Thursday, March 31, 2011

Thursday, March 31st, 2011


 Hello, lovelies.  I am home sick today.  I hope to be back tomorrow to torment you in person; however, until that time, please work your guts out on all of the following items.  
E-mail me if you have questions.  

TARA AND JARED:   Will you guys get the 2nd block folders off the TOP of the wooden bookcase, and lay them out on the circle table for 2nd block?  Thank you!

Writing Assignment #1 for Today
·      Kevin and Adam, please pass out everyone’s Earliest Memory paragraphs from yesterday.  (They are in the drawer.)
·      Everybody re-read your paragraphs.  Read over your answers to the four questions I asked you yesterday.  And look over the five details you circled.
·      Now, your job is to turn this paragraph into a poem.
·      Think about the story I told you yesterday about my brother and the tub.  And look how I turned it into a poem:

Rescue  (Earliest Memory Paragraph-Into-a-Poem MODEL)

Two babies
Up to their belly buttons
In the immense jet black tub
The girl steps out
Sees her brother, peachy-white
She sees the silver handle
Turns the knob
All the way
Towards the wall
Steam rises off the water
Drifting up to the white ceiling
Baby brother turning pink
Waving skinny little arms
Mom runs in
His savior

Writing Assignment, Continued
·      Okay, so do you see how I did that?
·      How can you use your answers to the four questions, and the details you circled, to create your poem?
·      Open up a new Word document, head your paper with the MLA format, and create your Earliest Memory Poem.  (Try to make it at least fifteen lines—but longer is great, if you’re on a roll.)
·      SAVE it to your “Creative Writing” folder on your Student Volume.
·      Print it to room 212, but make sure you print it FRONT/BACK (if needed)—do you remember how to do that from yesterday?
·      Erin, please go over once everyone finishes printing, pick them up, hand them back to people.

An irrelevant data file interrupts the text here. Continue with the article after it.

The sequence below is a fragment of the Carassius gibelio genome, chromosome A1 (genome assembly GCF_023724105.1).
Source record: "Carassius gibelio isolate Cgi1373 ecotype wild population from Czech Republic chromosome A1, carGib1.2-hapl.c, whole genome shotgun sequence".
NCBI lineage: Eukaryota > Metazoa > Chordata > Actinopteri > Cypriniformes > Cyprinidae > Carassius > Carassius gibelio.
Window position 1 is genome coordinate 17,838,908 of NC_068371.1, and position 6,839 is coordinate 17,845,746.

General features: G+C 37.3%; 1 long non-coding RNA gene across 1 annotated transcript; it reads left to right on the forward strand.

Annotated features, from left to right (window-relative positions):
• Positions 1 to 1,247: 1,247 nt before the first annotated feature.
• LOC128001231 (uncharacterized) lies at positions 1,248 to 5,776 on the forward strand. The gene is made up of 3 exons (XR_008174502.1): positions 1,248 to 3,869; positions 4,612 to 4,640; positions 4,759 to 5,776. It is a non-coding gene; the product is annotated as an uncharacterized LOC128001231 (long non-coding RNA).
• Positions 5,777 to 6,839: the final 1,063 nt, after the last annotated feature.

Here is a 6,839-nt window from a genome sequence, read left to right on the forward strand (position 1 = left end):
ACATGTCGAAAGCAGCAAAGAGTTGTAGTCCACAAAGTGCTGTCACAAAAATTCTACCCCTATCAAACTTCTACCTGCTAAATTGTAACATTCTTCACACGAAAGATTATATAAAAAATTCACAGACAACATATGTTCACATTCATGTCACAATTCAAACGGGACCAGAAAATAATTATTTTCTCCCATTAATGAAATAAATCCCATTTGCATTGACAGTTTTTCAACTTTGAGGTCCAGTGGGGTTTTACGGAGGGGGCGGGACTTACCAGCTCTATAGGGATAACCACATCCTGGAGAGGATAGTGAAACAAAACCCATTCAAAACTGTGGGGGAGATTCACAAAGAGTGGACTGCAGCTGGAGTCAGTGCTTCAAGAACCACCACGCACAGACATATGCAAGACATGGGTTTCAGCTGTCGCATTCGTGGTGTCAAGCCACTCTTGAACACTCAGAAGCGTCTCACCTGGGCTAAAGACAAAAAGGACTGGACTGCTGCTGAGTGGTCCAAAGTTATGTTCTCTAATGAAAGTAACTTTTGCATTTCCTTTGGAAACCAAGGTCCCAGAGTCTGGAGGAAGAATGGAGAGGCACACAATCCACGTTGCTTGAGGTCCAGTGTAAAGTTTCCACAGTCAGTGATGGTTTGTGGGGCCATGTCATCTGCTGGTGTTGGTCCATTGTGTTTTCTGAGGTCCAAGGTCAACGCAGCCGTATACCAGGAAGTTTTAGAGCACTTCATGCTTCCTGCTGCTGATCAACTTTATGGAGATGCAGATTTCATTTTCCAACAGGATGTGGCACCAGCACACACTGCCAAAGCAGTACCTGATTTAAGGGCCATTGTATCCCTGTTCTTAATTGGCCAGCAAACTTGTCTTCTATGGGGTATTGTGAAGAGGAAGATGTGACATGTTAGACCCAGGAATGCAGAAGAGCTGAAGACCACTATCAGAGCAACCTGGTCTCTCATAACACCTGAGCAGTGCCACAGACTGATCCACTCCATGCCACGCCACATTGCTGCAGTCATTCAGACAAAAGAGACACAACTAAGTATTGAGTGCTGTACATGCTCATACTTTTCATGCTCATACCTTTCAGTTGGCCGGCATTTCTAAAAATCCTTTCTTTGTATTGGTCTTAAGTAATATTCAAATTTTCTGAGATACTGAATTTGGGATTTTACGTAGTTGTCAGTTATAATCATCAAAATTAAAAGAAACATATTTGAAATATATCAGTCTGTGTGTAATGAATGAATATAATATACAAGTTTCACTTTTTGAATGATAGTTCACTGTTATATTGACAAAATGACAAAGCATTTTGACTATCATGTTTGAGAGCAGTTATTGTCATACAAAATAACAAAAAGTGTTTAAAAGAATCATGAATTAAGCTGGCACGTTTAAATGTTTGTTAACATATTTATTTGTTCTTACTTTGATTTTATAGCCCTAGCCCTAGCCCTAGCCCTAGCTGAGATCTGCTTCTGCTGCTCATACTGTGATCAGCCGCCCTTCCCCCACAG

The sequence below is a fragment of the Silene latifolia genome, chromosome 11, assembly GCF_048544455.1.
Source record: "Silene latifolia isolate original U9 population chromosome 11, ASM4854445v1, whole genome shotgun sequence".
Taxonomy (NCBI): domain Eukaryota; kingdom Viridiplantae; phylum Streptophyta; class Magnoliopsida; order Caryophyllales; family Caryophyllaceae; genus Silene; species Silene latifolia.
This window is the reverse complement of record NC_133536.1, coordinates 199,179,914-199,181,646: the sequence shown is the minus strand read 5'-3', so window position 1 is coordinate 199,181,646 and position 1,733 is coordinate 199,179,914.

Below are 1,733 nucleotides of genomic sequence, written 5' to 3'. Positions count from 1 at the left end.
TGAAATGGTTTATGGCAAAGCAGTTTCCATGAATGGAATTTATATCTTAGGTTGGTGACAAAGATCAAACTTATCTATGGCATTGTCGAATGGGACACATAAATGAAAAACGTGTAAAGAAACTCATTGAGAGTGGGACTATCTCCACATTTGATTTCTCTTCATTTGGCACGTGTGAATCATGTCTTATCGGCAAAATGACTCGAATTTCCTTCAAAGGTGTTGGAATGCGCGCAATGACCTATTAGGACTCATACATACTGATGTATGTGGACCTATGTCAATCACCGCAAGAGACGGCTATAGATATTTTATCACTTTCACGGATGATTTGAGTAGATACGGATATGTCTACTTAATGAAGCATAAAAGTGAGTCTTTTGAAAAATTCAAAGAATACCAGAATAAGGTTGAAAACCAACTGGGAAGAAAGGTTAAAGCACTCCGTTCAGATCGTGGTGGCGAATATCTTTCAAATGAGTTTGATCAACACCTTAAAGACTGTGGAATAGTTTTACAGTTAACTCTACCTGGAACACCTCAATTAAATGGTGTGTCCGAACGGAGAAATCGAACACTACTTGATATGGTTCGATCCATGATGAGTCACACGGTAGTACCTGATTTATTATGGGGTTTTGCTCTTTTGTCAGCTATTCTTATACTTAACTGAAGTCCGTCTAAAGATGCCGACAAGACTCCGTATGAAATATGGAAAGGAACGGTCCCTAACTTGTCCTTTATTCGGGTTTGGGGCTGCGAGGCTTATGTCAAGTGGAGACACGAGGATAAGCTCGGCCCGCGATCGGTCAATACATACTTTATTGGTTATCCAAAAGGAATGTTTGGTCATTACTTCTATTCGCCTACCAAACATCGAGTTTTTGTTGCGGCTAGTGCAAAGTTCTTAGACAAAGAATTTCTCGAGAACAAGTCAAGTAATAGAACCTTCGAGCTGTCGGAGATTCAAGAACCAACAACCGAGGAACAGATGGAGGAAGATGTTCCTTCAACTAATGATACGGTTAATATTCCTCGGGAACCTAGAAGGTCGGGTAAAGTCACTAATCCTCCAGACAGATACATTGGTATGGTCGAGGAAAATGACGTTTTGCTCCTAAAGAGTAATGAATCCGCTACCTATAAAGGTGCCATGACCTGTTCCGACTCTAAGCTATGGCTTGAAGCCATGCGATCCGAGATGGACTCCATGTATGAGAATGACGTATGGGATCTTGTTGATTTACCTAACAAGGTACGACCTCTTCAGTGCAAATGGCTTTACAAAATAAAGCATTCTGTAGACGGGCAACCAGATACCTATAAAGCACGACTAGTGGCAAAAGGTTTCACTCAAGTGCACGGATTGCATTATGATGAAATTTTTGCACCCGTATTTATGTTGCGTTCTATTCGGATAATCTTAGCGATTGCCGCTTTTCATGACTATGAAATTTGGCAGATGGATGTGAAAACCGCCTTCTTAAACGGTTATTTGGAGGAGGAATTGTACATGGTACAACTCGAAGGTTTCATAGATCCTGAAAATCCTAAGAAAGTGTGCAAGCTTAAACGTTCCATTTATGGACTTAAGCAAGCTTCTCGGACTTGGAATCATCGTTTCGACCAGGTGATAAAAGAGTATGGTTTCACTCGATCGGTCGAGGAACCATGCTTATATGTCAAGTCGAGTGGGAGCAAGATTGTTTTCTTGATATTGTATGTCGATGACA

·      People, staple your typed poem on top of your handwritten paragraph, and then toss them in the drawer.

Reading and Writing Assignment #2:  The Six-Word Memoir
·      Rumor has it that when writer Ernest Hemingway was asked to write a short, short story, he penned this:  “Pair of baby shoes:  never worn.”
·      That’s only six words, but it tells a story.
·      I want you to explore the six-word memoirs and stories here:  BE PATIENT--THE LINK TAKES A MINUTE OR TWO TO LOAD!
·      Spend fifteen to twenty minutes just reading people’s memoirs.  You can browse, or you can click on a certain subject area, if you’re interested in memoirs on one topic.
·      After you do the reading and browsing, I want you to create/type THREE six-word memoirs--that way, you can do a funny one, a serious one, and whatever else you come up with.
·      I’d like to share these aloud to start off class tomorrow, but you can decide which ONE you want to share out of the THREE that you write.
·      Use the MLA heading on your six-word memoirs, type all three on one page, print them, then put them in the drawer.
·      Again, let’s have Erin go over and get papers towards the end of the block, so that we are not interrupting Ms. Adrian’s class 20 times to get our papers.  

Reading Assignment--Last One!
·      Go the the website below, and browse the list of words that this organization is trying to save.
·      After you browse for fifteen minutes, find THREE that you want to save. 
·      Type the word, the part of speech, and the definition, then a sentence about why you want to save it.
·      Save this document in your Creative Writing folder, print it, then throw it in the drawer after Erin brings it back.  (Erin, tomorrow someone else will be the gopher.)  

Last Fifteen Minutes of Class (9:20-9:35)
·      Survival Tips Worksheet—get back with the partners you discussed these with two days ago.  Work on filling in as many blanks as you can in the fifteen minutes you have.  We’ll talk about these more as a class tomorrow.

·      None, unless you need to finish any of the items listed above.

Read aloud for the first half of class--1:15-1:55.  Remember, we won't discuss any pieces--just say if you need them read over, or go straight to a vote.  Dalton, you know what to do.

Someone from ART COMMITTEE can go find Dayton Schluetter, and ask him/her if we can use his her design for the t-shirt.

Talk about t-shirt design, but only for fifteen minutes--Dalton, you keep time.  Marissa, you moderate.  Glenda, you take notes.  Use the monkey!  :-)

Get together with one of your committees, and get on an iBook, and read the advice from last year's group.  These pages are gathered in the "Handbook" folder in the Student Volume in our "Earthbook" folder.  You'll all be able to open the documents, I think, but it's going to tell you it has to open as a copy.  If that doesn't work, one person can read the advice to the rest of the group.
What does your group think?  What's helpful?  What questions do you still have?

For the last part of class, continue on the "Read Quietly" folder.  Glenda and McKenzie, please keep those pieces moving like you did the last time, and tally votes as necessary to determine "in" or "out".

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